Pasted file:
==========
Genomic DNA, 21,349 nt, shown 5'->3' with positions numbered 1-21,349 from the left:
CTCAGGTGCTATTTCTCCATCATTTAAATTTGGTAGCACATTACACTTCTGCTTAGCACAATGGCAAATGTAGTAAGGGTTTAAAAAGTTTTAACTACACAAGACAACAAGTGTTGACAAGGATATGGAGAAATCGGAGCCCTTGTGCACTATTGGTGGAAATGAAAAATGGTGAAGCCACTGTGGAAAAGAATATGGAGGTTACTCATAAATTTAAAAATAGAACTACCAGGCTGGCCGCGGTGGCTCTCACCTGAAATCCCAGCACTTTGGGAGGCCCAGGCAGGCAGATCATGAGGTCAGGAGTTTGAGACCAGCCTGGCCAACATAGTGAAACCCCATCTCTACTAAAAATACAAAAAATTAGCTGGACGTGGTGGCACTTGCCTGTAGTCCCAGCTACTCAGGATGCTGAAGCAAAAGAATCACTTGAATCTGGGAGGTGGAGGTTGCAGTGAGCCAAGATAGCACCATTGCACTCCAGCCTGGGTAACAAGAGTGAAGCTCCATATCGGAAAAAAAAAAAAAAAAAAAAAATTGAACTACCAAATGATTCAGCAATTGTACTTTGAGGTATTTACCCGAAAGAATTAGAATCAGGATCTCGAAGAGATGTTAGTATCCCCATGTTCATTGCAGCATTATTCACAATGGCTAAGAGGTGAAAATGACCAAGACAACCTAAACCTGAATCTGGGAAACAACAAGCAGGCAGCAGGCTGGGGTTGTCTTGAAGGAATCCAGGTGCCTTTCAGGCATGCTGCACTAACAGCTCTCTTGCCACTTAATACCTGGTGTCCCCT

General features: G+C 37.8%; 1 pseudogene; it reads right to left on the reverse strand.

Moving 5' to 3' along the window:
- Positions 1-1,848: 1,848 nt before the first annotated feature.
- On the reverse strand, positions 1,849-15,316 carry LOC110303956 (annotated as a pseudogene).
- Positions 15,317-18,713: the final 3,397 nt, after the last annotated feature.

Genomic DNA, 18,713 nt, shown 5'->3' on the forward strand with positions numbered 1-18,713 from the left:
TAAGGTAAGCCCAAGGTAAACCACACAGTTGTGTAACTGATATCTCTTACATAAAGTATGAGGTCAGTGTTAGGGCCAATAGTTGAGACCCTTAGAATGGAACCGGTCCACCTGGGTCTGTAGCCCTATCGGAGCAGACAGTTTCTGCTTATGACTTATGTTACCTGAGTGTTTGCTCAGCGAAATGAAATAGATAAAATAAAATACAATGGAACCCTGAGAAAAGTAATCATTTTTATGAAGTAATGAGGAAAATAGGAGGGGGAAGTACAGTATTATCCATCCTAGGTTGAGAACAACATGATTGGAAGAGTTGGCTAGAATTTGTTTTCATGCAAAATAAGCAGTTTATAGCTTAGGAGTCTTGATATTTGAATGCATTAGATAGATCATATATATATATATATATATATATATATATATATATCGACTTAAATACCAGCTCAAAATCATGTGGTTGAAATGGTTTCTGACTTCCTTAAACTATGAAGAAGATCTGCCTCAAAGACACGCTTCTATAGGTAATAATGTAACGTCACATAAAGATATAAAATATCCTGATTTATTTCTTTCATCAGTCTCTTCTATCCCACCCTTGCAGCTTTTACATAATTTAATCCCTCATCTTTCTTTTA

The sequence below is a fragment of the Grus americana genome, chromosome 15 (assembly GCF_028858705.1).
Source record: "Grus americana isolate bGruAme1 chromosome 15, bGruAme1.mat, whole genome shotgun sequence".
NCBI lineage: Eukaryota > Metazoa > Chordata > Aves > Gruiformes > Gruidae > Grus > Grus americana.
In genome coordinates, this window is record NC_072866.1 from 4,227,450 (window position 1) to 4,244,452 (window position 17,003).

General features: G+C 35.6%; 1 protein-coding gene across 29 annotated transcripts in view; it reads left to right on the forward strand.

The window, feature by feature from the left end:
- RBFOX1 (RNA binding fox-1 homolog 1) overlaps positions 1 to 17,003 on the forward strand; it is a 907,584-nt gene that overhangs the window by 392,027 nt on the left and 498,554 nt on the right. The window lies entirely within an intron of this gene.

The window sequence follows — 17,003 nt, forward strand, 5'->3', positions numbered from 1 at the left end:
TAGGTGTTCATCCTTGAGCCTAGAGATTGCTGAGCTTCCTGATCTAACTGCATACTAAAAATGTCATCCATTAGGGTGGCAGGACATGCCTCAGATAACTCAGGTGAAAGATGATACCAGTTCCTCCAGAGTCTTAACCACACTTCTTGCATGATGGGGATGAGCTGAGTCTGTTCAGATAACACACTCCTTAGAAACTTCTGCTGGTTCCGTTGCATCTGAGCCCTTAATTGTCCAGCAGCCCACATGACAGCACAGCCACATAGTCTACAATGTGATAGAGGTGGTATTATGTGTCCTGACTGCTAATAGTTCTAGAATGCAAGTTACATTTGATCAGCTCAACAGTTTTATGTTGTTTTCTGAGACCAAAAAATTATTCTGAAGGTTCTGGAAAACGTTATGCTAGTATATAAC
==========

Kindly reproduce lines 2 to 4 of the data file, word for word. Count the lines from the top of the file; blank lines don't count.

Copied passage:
CTCAGGTGCTATTTCTCCATCATTTAAATTTGGTAGCACATTACACTTCTGCTTAGCACAATGGCAAATGTAGTAAGGGTTTAAAAAGTTTTAACTACACAAGACAACAAGTGTTGACAAGGATATGGAGAAATCGGAGCCCTTGTGCACTATTGGTGGAAATGAAAAATGGTGAAGCCACTGTGGAAAAGAATATGGAGGTTACTCATAAATTTAAAAATAGAACTACCAGGCTGGCCGCGGTGGCTCTCACCTGAAATCCCAGCACTTTGGGAGGCCCAGGCAGGCAGATCATGAGGTCAGGAGTTTGAGACCAGCCTGGCCAACATAGTGAAACCCCATCTCTACTAAAAATACAAAAAATTAGCTGGACGTGGTGGCACTTGCCTGTAGTCCCAGCTACTCAGGATGCTGAAGCAAAAGAATCACTTGAATCTGGGAGGTGGAGGTTGCAGTGAGCCAAGATAGCACCATTGCACTCCAGCCTGGGTAACAAGAGTGAAGCTCCATATCGGAAAAAAAAAAAAAAAAAAAAAATTGAACTACCAAATGATTCAGCAATTGTACTTTGAGGTATTTACCCGAAAGAATTAGAATCAGGATCTCGAAGAGATGTTAGTATCCCCATGTTCATTGCAGCATTATTCACAATGGCTAAGAGGTGAAAATGACCAAGACAACCTAAACCTGAATCTGGGAAACAACAAGCAGGCAGCAGGCTGGGGTTGTCTTGAAGGAATCCAGGTGCCTTTCAGGCATGCTGCACTAACAGCTCTCTTGCCACTTAATACCTGGTGTCCCCT

General features: G+C 37.8%; 1 pseudogene; it reads right to left on the reverse strand.

Moving 5' to 3' along the window: